Dangerous Water Color Sets Openly Sold in Cebu City

Some Cebu City retailers are still selling a locally-manufactured water color sets recently banned by the government for containing high levels of lead, a chemical poison that can harm the brain.

The EcoWaste Coalition, a toxics watchdog group based in Quezon City, discovered the illegal trade after conducting test buys in 14 retail outlets in Cebu City last Sunday, June 15, 2014 and managing to procure the banned “Artex Fine Water Colors.”

“It’s unlawful to sell these lead-contaminated water colors.  We therefore ask Cebu retailers to remove them from store shelves and return to the manufacturer for environmentally-sound disposal,” said Aileen Lucero, Coordinator, EcoWaste Coalition.

“To ensure compliance, we request FDA’s field officers in the province to go store-hopping, confiscate the banned items and charge disobedient businessmen,” she added.

Lucero and the EcoWaste team were in town of late for the “Asian Lead Paint Elimination Project Workshop” held in Lapu-Lapu City (June 9-13) and the “Forum on Lead Paint Hazards and the Benefits of Lead Safe Procurement Policy” in Cebu City (June 16).

On May 29, 2014, the Food and Drugs Administration (FDA) issued  Advisory No. 2014-044 recalling “Artex Fine Water Colors” after laboratory tests detected lead in excess of the maximum tolerable limit of 90 parts per million (ppm).

The FDA’s action was prompted by a complaint filed last April by the EcoWaste Coalition with the Department of Trade and Industry – Bureau of Trade Regulation and Consumer Protection.

In Cebu City, the EcoWaste Coalition’s AlerToxic Patrol managed to buy the banned water color sets for P40 to P64.95 at Best Buy Mart (Osmena Blvd. cor. P. Gullas St.),  La Nueva Supermart (Briones St.), La Nueva Supermart (Magallanes St) and Prince Hypermart (P. Burgos St.).

On the other hand, no “Artex Fine Water Colors” were found at Fooda Saversmart, Happy Mart, Kaking, King Long, Lucky 7 Supermart, Metro Department Store, National Book Store, Novo Asia Consumer, Unitop and Visayan Educational Supply.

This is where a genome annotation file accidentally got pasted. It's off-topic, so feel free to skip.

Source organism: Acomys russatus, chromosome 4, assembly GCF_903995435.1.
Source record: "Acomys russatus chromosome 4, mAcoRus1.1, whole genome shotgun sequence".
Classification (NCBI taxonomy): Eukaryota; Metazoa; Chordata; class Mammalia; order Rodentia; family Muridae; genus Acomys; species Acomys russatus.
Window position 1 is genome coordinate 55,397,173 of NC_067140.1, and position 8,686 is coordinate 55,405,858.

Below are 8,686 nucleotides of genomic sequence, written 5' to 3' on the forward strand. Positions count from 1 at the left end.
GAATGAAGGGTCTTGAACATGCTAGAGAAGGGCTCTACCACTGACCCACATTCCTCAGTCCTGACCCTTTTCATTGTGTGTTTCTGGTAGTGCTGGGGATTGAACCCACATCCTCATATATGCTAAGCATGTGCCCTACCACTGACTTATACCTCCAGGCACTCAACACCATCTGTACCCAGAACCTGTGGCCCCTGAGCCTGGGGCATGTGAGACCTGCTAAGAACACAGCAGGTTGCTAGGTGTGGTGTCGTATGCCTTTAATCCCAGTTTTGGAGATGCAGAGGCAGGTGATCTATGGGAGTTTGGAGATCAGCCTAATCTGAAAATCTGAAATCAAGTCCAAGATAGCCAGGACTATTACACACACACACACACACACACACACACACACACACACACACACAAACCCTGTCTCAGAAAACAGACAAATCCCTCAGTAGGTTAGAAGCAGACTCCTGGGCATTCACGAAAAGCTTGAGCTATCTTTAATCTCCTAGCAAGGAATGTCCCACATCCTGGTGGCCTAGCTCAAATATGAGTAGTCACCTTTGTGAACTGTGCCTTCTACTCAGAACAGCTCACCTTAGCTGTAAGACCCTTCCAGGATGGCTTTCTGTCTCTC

The group had earlier reported  buying the banned school art material in 3 retail shops in Lapu-Lapu City last June 14 for P40 to P59.75, specifically at La Nueva Supermart (De la Cerna St.), Marnikko School and Office Supplies (Martir St.) and Society Store (Stall No. 10) of the Public Market.

Lead is strictly prohibited in the production of school supplies and toys under the “Chemical Control Order for Lead and Lead Compounds” issued by the Department of Environment and Natural Resources in December 2013.

According to “Childhood Lead Poisoning,” a publication of the World Health Organization (WHO),  “lead exposure has profound and permanent adverse health effects on children,” stressing that “there is no safe level of exposure to lead.”

Delayed mental and physical development, learning difficulties, decreased intelligence, shortened attention span, hearing loss, and behavioural problems are among the major effects of lead exposure.

“The  principal  organs  affected  are  the  central  and  peripheral nervous  system and  the  cardiovascular,  gastrointestinal,  renal, endocrine,  immune  and haematological systems,” the WHO said.

Last June 14, Senator Miriam Defensor Santiago filed Proposed Senate Resolution 700 asking “the proper Senate committee to conduct an inquiry in aid of legislation,” explaining that “Congress  and  other concerned  agencies  should  ensure  that  school  supplies tainted with  lead  and  other  hazardous  chemicals  do  not  reach  the local  market  through  more vigilant monitoring of commercial activities and  stringent testing of these products.”